The Big Bald Wolf

Unfortunately, I’m going bald, and it really sucks. No one has really noticed yet, because I’m on Propecia, but I’m telling you, it’s only a matter of time… While the “receding” nature of my appearance bothers me way too much, what has—and will continue to—really set me apart has little to do with my looks, and lots to do with my neurosis. I have one of the most absurdly ferocious cases of hypochondriasis this side of the Mississippi. And this is why my friends laugh in my face when I tell them I have cancer (again (only a different type this time)) or that I’m losing my hair.

“Andrew, have you ever heard of the placebo effect?” a friend recently teased after I entrusted him with the sensitive information that my head would look like George Costanza’s were it not for my popping pills.

“Yeah, but I’m telling you, man, it doesn’t apply here. I really am going bald.” I usually try not to offend people, so I opted not to put the second part of my thought to words: WebMD is my fucking homepage, you condescending prick; of course I’ve heard of the fucking placebo effect.

But, really, I have no one to blame but myself for others not believing me anymore about any of my various health issues—even those, such as male pattern baldness, with mere cosmetic consequences. After all, over the last decade or so, I have miraculously survived about 37 terminal illnesses.

I guess I’m like the boy who cried wolf, only not a bastard like him, because I really do think I see the wolf each time. Or at least I hear him, er… Maybe I just sense his presence or something. But I swear, he’s there. And, I’m sorry, but he’s scary. I’m too young to die, and, I don’t know, I just don’t want to be maimed or anything. It’s bad enough that I’m going bald.

As petrified as I am of the wolf pack lurking in the dark corners of my body and mind, waiting to sink their fangs into my jugular, I really do see the humor in my neurosis when I’m with my friends. They get such a kick out of it, and we laugh about it all the time. It’s therapeutic for me, it really is. Which isn’t to say, though, that even in the throes of our belly laughter, I don’t forget about the fact for one instant that any fun we’re having is a mere band aid—not a cure—for that faulty valve in my heart or those rapidly multiplying cancer cells in my pancreas.

Only God knows how many years I’ve pissed away (and taken off the end of my life) for worrying about afflictions. I’m 33 and so far I’ve had Young Onset Parkinson’s Disease* (that was a tough 3 years), MS, ALS, various cancers (of the penis, testicles, lungs, brain, and throat), Liver Disease, exercise-induced asthma, a mysterious heart condition (manifest in palpitations and an array of other sensations), Lyme’s Disease** and, most recently, Sarcoidosis.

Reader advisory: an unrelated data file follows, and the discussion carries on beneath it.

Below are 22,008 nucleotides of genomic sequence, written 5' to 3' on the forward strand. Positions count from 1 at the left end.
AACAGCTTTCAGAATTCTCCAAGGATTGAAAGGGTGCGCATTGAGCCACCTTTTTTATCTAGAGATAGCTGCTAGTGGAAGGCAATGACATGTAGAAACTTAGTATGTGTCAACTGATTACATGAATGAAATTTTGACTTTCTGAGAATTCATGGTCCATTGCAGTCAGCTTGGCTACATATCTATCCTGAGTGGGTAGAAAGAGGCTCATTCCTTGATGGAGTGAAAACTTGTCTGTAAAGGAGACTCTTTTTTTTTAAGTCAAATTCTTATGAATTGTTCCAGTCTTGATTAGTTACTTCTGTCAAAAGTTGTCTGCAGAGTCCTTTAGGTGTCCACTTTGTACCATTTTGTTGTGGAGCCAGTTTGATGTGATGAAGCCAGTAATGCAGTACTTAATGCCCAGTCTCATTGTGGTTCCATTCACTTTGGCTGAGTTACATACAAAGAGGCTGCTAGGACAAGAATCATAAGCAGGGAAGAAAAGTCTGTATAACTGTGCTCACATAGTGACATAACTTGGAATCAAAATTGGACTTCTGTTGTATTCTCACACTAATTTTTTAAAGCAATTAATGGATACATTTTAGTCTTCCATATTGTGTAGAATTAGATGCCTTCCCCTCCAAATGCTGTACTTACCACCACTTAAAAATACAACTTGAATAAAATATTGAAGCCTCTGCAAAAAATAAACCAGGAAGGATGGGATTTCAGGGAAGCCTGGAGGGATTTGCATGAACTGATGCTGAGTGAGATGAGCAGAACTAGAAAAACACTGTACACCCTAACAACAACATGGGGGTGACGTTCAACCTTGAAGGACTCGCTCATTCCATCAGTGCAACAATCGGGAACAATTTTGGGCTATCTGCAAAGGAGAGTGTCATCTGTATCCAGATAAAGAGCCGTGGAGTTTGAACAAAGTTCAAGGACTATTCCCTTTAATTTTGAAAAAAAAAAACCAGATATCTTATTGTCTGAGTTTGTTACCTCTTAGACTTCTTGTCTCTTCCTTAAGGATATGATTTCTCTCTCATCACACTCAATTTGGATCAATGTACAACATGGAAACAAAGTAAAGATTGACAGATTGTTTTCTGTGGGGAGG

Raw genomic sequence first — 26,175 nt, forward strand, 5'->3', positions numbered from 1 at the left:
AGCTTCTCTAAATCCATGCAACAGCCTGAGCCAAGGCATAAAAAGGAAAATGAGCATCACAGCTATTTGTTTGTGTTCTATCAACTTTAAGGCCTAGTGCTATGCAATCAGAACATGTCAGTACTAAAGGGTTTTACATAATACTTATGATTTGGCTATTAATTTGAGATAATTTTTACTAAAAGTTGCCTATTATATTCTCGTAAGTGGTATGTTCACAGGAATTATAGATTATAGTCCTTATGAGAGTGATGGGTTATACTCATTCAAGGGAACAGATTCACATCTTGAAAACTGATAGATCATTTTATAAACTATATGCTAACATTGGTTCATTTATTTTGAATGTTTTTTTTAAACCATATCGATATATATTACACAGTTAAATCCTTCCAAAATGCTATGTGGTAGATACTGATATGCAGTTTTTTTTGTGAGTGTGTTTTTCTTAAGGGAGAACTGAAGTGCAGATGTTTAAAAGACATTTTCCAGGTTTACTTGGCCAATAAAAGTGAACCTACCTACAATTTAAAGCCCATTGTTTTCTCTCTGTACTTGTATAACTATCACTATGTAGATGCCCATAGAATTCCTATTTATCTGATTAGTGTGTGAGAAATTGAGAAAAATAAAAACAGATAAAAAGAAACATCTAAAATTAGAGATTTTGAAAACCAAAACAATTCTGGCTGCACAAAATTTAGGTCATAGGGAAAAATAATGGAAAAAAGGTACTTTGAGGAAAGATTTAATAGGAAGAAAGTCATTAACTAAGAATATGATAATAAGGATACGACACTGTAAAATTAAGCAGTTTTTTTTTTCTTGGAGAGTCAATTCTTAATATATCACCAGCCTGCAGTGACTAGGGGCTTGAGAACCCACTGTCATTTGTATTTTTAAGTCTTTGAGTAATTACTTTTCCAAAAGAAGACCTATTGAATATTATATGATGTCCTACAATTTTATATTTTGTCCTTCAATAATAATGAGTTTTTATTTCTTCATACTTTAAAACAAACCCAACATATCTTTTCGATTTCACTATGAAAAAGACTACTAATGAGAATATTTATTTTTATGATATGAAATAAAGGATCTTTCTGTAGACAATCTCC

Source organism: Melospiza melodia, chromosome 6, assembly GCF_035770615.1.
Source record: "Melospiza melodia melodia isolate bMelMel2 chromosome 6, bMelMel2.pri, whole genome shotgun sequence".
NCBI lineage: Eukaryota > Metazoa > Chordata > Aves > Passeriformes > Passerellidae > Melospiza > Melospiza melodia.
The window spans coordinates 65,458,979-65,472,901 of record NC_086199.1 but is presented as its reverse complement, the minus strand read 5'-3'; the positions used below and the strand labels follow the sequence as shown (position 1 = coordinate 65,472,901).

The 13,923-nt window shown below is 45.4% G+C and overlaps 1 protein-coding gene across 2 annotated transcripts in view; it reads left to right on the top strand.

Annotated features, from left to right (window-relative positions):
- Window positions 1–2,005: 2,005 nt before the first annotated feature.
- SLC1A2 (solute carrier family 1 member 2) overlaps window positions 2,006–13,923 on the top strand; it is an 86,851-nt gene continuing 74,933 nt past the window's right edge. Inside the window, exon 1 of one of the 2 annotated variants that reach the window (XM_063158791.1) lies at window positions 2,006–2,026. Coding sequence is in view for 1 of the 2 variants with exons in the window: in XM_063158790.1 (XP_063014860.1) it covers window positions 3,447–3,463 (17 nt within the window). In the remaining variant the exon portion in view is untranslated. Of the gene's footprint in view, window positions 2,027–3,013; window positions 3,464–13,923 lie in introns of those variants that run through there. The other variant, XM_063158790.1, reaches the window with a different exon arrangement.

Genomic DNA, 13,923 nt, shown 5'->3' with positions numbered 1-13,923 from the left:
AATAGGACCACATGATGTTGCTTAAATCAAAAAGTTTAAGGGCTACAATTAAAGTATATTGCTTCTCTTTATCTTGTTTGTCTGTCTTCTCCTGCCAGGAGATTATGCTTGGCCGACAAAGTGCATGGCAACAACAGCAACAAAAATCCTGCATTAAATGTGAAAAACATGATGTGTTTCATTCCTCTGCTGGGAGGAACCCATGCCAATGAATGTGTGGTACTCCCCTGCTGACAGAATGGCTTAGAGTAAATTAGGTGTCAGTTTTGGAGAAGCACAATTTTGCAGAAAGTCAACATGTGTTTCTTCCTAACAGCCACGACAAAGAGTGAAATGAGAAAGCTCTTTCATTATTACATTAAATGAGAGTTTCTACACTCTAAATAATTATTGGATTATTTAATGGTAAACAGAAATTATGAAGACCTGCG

My battle with Sarcoidosis wasn’t quite as tough as the others because I was wise enough to limit my research into the malady***. And although it was a paralyzing fear (not disciplined restraint) of a devastating prognosis that prevented me from learning more about what I was up against there, it was a brilliant move not to study up on this illness as I have on countless others. My lack of knowledge on Sarcoidosis helped me keep my fear of it in check (And while ignorance wasn’t even close to bliss, it at least enabled me to hold out hope for that slight chance that the illness would at least give me a few more years to tidy things up in this life and make preparations for the next.).

Thanks be to God, my fear of Parkinson’s and a few of the cancers I’ve claimed have been put to rest by the fact that I’m still alive and don’t yet seem to be incapacitated (though, like my first neurologist (who I fired) infamously said: “I see no evidence of Parkinson’s. But… Everything starts somewhere****.). With my Sarcoidosis scare, though, I actually caught a bit of break. Five or so months into my bout with this obscure ailment, my fear of it was mercifully stopped in its tracks by a few young MDs in Boston.